The American publisher of This Is The Way The World Ends packaged it wholly as a mainstream novel. As such, it nabbed some blurbs from established literary figures, got some serious review attention... and died a dog's death in the bookstores. No mainstream paperback publisher wanted to reprint it. But then the SF world came to the book's rescue. World Ends got a Nebula nomination, the SF Book Club picked it up, and Susan Allison decided to do it in her Ace Books mass-market line. Today, World Ends is still in print as a trade paperback from Harcourt, and that wouldn't have happened if the SF infrastructure hadn't put it on the map.
What's frustrating about "the speculative genres" is that they are essentially marketing categories -- they tell librarians and bookstore employees where to shelve their inventory -- not formats for artistic expression, but the public doesn't see it that way. Say "science fiction" to a mob of readers who regard themselves as connoisseurs of serious contemporary literature, and an attitude kicks in that I can only call bigotry. I wish the world's snobs understood that quality is where you find it -- but if they knew that, not only would they have to work harder, they would lose their status as snobs.
This aesthetic carried over into my fiction. I hate composing the first draft of a scene, and I love reworking that same draft again and again -- the writer's equivalent of trimming frames. Of course, in fiction, "textual polish" doesn't lie only in omitting superfluities; it's also a matter of coming up with words and phrases that cut through the reader's complacency. Words are spooky objects. Nobody really knows how they work. As Walker Percy once observed, why in the world should "flesh is grass" be a truer and more effective observation than "flesh is mortal"?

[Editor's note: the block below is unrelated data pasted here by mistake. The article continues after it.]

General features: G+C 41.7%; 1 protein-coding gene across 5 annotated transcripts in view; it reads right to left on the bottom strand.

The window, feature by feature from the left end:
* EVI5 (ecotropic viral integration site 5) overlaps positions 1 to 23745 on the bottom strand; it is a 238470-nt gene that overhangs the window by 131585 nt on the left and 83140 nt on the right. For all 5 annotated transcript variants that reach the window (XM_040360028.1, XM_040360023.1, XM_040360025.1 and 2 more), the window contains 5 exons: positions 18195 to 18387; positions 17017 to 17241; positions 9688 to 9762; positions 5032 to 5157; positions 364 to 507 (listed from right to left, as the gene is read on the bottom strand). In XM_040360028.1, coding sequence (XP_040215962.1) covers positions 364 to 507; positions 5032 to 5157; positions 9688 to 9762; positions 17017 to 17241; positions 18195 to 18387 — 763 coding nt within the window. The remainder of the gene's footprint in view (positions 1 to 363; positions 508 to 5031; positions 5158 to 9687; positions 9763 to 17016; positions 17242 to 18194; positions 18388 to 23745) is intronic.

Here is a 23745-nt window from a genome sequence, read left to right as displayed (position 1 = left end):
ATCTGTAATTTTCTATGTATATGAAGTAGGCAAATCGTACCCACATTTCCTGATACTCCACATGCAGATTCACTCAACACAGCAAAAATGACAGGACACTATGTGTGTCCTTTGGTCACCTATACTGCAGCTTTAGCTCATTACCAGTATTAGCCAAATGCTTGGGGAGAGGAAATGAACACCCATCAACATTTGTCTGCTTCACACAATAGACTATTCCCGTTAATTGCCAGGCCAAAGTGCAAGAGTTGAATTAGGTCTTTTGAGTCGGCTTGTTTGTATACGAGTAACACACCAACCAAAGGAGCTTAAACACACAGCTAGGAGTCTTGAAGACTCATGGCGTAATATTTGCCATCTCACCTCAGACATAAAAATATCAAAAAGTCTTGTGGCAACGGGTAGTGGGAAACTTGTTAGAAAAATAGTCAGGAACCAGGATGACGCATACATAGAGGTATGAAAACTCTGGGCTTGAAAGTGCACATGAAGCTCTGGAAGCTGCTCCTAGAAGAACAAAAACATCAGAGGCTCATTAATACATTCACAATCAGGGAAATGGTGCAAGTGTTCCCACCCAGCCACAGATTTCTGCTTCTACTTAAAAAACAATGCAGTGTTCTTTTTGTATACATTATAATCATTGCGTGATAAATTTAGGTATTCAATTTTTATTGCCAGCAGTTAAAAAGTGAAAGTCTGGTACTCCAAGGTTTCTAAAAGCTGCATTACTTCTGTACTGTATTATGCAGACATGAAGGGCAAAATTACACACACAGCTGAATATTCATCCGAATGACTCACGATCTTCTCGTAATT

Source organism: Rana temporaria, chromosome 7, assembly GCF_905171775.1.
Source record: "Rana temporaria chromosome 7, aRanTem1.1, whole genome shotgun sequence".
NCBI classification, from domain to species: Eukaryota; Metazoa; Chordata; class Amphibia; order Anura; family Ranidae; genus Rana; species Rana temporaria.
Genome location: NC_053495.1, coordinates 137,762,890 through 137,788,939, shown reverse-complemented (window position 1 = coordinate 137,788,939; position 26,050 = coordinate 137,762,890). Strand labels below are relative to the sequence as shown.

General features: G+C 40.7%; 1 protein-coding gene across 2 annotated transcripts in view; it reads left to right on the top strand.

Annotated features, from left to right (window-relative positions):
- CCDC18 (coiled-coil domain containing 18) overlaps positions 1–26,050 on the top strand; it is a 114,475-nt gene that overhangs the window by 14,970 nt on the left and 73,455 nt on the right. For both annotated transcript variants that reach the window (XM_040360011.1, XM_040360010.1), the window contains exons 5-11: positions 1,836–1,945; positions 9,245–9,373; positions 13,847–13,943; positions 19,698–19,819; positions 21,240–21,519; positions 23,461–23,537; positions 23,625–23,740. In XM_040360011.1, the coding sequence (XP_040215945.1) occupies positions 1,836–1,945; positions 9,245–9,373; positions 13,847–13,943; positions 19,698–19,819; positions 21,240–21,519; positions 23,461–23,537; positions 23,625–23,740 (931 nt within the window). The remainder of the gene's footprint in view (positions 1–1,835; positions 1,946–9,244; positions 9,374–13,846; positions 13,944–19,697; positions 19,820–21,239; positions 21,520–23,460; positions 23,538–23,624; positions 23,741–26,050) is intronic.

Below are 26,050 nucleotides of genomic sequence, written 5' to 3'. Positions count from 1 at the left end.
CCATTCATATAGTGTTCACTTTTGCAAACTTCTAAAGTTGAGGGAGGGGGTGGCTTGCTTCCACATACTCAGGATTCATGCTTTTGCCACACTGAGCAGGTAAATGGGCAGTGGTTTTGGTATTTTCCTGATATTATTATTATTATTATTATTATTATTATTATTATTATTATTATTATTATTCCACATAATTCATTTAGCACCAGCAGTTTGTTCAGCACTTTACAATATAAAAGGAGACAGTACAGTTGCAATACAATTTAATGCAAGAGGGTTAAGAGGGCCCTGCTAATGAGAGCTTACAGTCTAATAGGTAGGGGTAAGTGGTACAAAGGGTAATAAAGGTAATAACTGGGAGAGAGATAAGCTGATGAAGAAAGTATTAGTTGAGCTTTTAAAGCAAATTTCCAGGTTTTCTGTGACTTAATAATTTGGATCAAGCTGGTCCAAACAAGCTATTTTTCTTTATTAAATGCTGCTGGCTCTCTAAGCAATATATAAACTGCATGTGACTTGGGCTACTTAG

It helps that I'm a slow reader. I think maybe I have a mild form of dyslexia. Because I have to negotiate every paragraph word by word, I tend to notice the particular ways that a master stylist -- John Updike, say, or Vladimir Nabokov -- uses rhythm, diction, and syntax to make the magic happen. Whatever one may think of The New Yorker type of story, it certainly scans, which is more than I can say for most genre fiction.